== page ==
3. Colts cornerback Vontae Davis and bracketed coverage finally make Steve Smith look human, but Torrey Smith catches a touchdown and posts a season-high 105 receiving yards. After collecting 429 receiving yards in four weeks, the elder Smith will finally receive consistent attention befitting a No. 1 receiver as Davis will shadow him and receive extra help whenever possible. Steve Smith will still have a presence, but it will be Torrey Smith with a dynamic performance against an Indianapolis defense ranking 21st in pass defense. The fourth-year wideout will catch a long score on an effective play-action fake that makes new starting free safety Sergio Brown — filling in for the suspended LaRon Landry — bite.

4. A secondary that’s been shaky all year finally crumbles as Luck throws for 350 yards and three touchdowns. Defensive coordinator Dean Pees stood up for the play of his pass defense this week, but the Colts have too many weapons for top cornerback Jimmy Smith to account for and no one else inspires enough confidence to slow such a passing game. Cornerback Lardarius Webb wasn’t listed on the injury report for the second straight week, but it’s impossible to have any expectations for him until he finally takes extensive snaps in live-game action. An improved pass rush against Carolina helped mask issues in coverage, but the Ravens won’t be able to do the same with Indianapolis using an up-tempo attack, which will lead to a long day for the back end of the defense.

5. Quarterback Joe Flacco has another strong afternoon, but the Baltimore offense can’t quite hang with Indianapolis in a 30-24 loss to snap a three-game winning streak. At the start of the season, I wouldn’t have given the Ravens much of a chance to win this one, but a stronger-than-expected Baltimore offense and the Colts’ less-than-impressive offensive line will make this a close one. In the same way that the Colts’ two wins have come against less-than-stellar competition, I can’t be convinced that a shaky road win over Cleveland is enough evidence that the Ravens can carry over performances on the road like what we saw against Carolina last week. Flacco will play at a high level against a very ordinary defense, but the Baltimore defense won’t force enough stops against Luck and the Colts to pull out the road upset.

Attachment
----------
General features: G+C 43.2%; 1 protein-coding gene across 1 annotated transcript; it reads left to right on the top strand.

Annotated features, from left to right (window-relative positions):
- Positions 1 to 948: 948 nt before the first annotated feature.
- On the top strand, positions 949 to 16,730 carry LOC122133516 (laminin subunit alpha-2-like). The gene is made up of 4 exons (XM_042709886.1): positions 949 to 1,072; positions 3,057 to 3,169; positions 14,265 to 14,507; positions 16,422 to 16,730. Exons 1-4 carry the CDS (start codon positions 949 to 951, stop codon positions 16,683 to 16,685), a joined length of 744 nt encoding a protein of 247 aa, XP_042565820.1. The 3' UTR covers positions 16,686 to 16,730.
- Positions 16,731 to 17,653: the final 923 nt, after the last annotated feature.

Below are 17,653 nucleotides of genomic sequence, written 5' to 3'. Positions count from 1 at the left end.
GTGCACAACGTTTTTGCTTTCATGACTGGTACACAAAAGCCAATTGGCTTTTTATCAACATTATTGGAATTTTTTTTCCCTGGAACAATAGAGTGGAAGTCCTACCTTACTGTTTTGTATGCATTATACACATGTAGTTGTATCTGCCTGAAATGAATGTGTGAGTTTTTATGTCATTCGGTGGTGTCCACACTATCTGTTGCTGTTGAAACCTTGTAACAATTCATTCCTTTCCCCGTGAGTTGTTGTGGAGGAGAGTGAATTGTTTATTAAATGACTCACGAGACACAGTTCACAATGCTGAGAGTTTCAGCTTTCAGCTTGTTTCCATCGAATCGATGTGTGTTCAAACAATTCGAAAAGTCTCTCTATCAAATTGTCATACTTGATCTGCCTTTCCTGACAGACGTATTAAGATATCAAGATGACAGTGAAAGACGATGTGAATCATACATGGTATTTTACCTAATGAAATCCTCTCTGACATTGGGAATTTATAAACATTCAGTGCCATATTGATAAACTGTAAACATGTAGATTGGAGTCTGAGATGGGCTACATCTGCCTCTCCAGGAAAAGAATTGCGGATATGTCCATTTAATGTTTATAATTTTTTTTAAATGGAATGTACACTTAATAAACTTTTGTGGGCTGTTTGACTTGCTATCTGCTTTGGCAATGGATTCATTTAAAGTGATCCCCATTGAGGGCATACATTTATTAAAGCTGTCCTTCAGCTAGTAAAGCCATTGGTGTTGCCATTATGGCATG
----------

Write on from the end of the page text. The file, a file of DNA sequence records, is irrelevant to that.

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Ravens-Colts: Five predictions for wild-card Sunday

Posted on 05 January 2013 by Luke Jones

The Ravens meet the Indianapolis Colts in the postseason for the third time ever on Sunday and will be looking for their first playoff triumph over the franchise that used to play in Baltimore.

Of course, the Colts no longer enjoy the services of Peyton Manning for this playoff matchup as the future Hall of Fame quarterback broke Baltimore’s heart to end its 2006 and 2009 seasons. Indianapolis has begun a new era this year with rookie head coach and former Ravens defensive coordinator Chuck Pagano providing the inspiration in beating leukemia as the Colts made the playoffs with a rookie quarterback and an 11-5 record after last season’s 2-14 disaster.